From Matlab's own example, and posted on SO:

>> Fs = 1000;                    % Sampling frequency
T = 1/Fs;                     % Sample time
L = 1000;                     % Length of signal
t = (0:L-1)*T;                % Time vector
x = 0.7*sin(2*pi*50*t) + sin(2*pi*120*t);
y = x + 2*randn(size(t));     % Sinusoids plus noise
NFFT = 2^nextpow2(L); % Next power of 2 from length of y
Y = fft(y,NFFT)/L;
f = Fs/2*linspace(0,1,NFFT/2+1);
>> sum(abs(y).^2) - NFFT*sum(abs(Y).^2) % Parseval's theorem

ans =

 -220.4804

Problem and solution:

Comes from the normalisation in the line Y = fft(y,NFFT)/L. This should be instead:

>> Y = fft(y,NFFT);
Ya = abs(Y)/NFFT; % correctly normalised amplitudes
sum(abs(y).^2) - NFFT*sum(Ya.^2) % Parseval's theorem

Wrong example 2

From the MathWorks team's own clarification post:

>> Fs = 1000;                    % Sampling frequency
T = 1/Fs;                     % Sample time
L = 1000;                     % Length of signal
t = (0:L-1)*T;                % Time vector
% Sum of a 50 Hz sinusoid and a 120 Hz sinusoid
x = 0.7*sin(2*pi*50*t) + sin(2*pi*120*t);
y = x + 2*randn(size(t));     % Sinusoids plus noise

NFFT = 2^nextpow2(L); % Next power of 2 from length of y
Y = fft(y,NFFT)/L;
f = Fs/2*linspace(0,1,NFFT/2+1);

NumUniquePts = ceil((NFFT+1)/2);
Y=Y(1:NumUniquePts);
MX=2*abs(Y);
MX(1)=MX(1)/2; % DC component
if ~rem(NFFT,2)  % when NFFT is even, Y(1+Y/2) is the Nyquist frequency component of x, and needs to make sure it is unique.
    MX(length(MX))=MX(length(MX))/2;
end

>> sum( abs(y).^2 ) - NFFT*sum( MX.^2 )

ans =

  -5.3812e+03

Problem and solution:

Normalisation again. Replace Y = fft(y,NFFT)/L; by Y = fft(y,NFFT), and supposedly MX=2*abs(Y); by MX=2*abs(Y)/NFFT;. But here the amplitude doubling problem appears; the correction factor seems to be sqrt(2) and not 2.

Wrong example 3

Found as an answer on MatlabCentral:

>> Fs = 1000;                    % Sampling frequency
T = 1/Fs;                     % Sample time
L = 1000;                     % Length of signal
t = (0:L-1)*T;                % Time vector
x = 0.7*sin(2*pi*Fs/8*t) + sin(2*pi*Fs/4*t);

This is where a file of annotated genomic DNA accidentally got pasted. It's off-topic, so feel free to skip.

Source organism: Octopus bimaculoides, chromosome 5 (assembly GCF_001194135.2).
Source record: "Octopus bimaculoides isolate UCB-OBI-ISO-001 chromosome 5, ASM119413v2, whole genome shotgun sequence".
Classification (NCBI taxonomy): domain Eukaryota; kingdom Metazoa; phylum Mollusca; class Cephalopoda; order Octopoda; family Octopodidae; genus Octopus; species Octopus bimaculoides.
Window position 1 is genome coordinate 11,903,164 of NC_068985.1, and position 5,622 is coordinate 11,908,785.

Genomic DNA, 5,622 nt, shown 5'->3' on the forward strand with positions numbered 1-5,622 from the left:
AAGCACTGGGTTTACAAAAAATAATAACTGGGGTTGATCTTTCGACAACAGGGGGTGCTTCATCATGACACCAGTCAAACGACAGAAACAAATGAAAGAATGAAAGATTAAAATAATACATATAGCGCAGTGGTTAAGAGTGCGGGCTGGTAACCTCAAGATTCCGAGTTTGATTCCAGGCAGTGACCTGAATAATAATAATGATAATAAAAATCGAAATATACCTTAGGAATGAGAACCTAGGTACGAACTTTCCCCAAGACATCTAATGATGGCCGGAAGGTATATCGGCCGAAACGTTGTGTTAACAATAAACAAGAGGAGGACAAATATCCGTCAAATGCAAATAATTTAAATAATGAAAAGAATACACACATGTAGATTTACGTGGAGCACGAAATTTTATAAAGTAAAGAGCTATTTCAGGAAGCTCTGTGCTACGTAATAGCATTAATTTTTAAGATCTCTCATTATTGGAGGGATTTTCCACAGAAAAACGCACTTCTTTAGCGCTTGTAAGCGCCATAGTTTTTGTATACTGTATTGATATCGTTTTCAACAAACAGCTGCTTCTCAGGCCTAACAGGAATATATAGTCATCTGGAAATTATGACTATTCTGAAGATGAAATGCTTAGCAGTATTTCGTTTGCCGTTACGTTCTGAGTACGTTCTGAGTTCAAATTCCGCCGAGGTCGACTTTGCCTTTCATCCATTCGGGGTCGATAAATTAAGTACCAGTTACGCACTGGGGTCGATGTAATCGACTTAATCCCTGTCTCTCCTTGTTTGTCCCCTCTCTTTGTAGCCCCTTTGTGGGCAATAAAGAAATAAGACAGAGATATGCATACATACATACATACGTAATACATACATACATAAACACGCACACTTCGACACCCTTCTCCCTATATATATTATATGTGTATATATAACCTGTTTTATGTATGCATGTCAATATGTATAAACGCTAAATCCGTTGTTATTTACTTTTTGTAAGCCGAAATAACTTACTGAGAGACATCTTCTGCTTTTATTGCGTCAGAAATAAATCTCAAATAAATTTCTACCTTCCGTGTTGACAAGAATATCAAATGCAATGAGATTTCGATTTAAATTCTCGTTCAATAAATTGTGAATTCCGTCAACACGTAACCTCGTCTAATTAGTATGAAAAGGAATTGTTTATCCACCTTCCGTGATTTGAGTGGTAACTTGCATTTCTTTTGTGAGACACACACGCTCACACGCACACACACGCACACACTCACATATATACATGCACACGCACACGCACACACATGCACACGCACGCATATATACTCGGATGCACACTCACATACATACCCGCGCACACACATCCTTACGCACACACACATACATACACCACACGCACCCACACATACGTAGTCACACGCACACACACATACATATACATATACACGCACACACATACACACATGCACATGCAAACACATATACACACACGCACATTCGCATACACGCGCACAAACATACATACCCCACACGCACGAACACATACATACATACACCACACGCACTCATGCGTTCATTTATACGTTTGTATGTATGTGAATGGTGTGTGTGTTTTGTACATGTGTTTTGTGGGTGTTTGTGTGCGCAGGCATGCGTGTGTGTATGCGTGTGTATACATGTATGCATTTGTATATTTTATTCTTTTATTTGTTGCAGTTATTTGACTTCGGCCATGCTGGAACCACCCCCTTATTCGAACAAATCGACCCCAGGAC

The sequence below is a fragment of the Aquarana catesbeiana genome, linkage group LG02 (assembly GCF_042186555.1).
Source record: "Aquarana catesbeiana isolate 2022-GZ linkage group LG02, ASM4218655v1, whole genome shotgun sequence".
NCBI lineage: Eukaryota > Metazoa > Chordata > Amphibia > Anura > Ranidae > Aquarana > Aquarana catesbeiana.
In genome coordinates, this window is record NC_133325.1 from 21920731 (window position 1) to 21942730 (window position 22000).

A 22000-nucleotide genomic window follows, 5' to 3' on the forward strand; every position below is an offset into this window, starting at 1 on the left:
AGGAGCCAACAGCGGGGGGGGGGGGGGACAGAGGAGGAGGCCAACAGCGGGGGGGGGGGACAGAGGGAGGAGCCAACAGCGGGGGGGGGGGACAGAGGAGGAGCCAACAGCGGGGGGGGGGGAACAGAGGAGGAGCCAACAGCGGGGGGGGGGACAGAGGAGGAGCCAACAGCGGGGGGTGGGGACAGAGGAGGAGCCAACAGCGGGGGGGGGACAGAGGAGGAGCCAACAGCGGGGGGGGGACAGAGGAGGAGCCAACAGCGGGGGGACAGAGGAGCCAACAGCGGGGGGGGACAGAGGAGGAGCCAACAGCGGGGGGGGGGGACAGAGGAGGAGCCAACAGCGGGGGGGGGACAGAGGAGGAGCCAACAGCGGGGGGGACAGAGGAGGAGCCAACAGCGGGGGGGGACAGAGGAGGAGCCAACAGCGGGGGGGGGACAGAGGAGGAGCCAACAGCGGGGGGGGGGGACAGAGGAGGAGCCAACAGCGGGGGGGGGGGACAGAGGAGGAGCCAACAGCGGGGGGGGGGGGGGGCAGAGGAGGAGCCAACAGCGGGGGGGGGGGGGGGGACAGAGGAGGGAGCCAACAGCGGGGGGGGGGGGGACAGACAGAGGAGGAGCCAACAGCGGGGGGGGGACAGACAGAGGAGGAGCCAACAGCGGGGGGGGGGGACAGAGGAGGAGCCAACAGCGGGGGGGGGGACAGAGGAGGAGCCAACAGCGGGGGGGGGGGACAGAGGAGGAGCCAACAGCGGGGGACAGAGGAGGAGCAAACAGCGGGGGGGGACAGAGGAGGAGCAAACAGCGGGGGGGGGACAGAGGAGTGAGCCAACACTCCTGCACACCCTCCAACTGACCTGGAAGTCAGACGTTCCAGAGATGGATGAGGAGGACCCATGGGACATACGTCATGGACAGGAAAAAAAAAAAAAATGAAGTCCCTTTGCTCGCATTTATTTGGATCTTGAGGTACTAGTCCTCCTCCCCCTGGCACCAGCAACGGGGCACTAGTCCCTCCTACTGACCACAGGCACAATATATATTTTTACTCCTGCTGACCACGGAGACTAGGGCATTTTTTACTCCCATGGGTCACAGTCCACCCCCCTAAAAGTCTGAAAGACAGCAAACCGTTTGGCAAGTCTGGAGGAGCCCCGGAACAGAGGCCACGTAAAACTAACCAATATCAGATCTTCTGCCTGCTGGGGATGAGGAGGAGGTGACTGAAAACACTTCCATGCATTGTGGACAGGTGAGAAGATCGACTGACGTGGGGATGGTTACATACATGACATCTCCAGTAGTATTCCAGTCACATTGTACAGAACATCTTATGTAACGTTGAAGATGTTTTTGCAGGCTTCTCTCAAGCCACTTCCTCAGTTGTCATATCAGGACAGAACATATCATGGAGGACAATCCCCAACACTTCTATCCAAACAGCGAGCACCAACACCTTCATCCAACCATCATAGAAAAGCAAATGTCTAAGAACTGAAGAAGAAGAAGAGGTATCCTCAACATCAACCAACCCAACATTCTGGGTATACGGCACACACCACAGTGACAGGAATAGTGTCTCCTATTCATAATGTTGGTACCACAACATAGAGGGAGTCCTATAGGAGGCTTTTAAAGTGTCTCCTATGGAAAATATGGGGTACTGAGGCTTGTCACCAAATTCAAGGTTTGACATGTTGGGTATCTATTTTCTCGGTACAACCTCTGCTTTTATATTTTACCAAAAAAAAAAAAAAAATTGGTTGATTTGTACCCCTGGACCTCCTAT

NFFT = 2^nextpow2(L); % Next power of 2 from length of y
Y = fft(x,NFFT)/L;
f = Fs/2*linspace(0,1,NFFT/2+1);
>> sum( abs(x).^2 ) - NFFT*sum( abs(Y).^2 )

ans =

  -36.1891

Problem and solution:

As in the first example, normalisation problem. Write instead:

Y  = fft(x,NFFT);
Ya = abs(Y)/NFFT;
sum( abs(x).^2 ) - NFFT*sum( abs(Ya).^2 )
  • 1
    I do not have time right now for further investigations, but I noticed that for Worng example 1, you can (in the final line) replace L by L^2 /NFFT you get the correct result. As far as I remember Matlabs fft/ifft do not scale the values as it is usually done. I suggest comparing the formula given in help fft with the result of fft. – flawr Feb 3 '16 at 14:48
  • @flawr This goes along what I said about scaling coefficients directly, eg Y = fft(X)/L. That's a bad idea, and even an error when using the N-points transform Y = fft(X,N)/L. It should be Y = fft(X,N)/N instead, although again I would discourage writing this. Additionally, this does not answer the question of what the discrete amplitudes and power should be for the single-sided case. – Sheljohn Feb 3 '16 at 14:52
  • 3
    what is the ISO (or equivalent) standard for normalizing discrete Fourier transforms and their inverse? For example, this claim from Wikipedia: "The normalization factor multiplying the DFT and IDFT (here 1 and 1/N) and the signs of the exponents are merely conventions, and differ in some treatments. The only requirements of these conventions are that the DFT and IDFT have opposite-sign exponents and that the product of their normalization factors be 1/N. A normalization of sqrt{1/N} for both the DFT and IDFT, makes the transforms unitary." – Carl Witthoft Feb 3 '16 at 15:35
1

I think I figured out the two main problems; both have to do with the way the coefficients are normalised. Let me repeat again, I could not discourage you enough NOT to directly normalise the complex DFT coefficients returned by the fft function.

In the following, let's assume the following nomenclature:

t - Nx1 vector of regularly sampled time-points
x - Nx1 real- or complex-valued signal

Amplitude, power and single-sided spectra

As defined and explained on Wikipedia:

  • The DFT coefficients are complex and not normalised, while the formula for the inverse DFT carries a 1/N factor in front of the sum. This is natural in some sense, as moving in time-to-frequency direction can be seen as a projection onto a basis of (orthogonal) waves with different frequencies, whereas moving in frequency-to-time direction can be seen as a weighted superposition of waves.
  • In that superposition, the overall magnitude should be that of the original time-point (ie, it's an inversion), and the amplitude of each wave in that weighted average is simply the magnitude of the corresponding DFT coefficient divided by the number of waves |Xk| / N. Similarly, the power of each wave is |Xk|^2 / N. Matlab uses that normalisation too (well, FFTW does).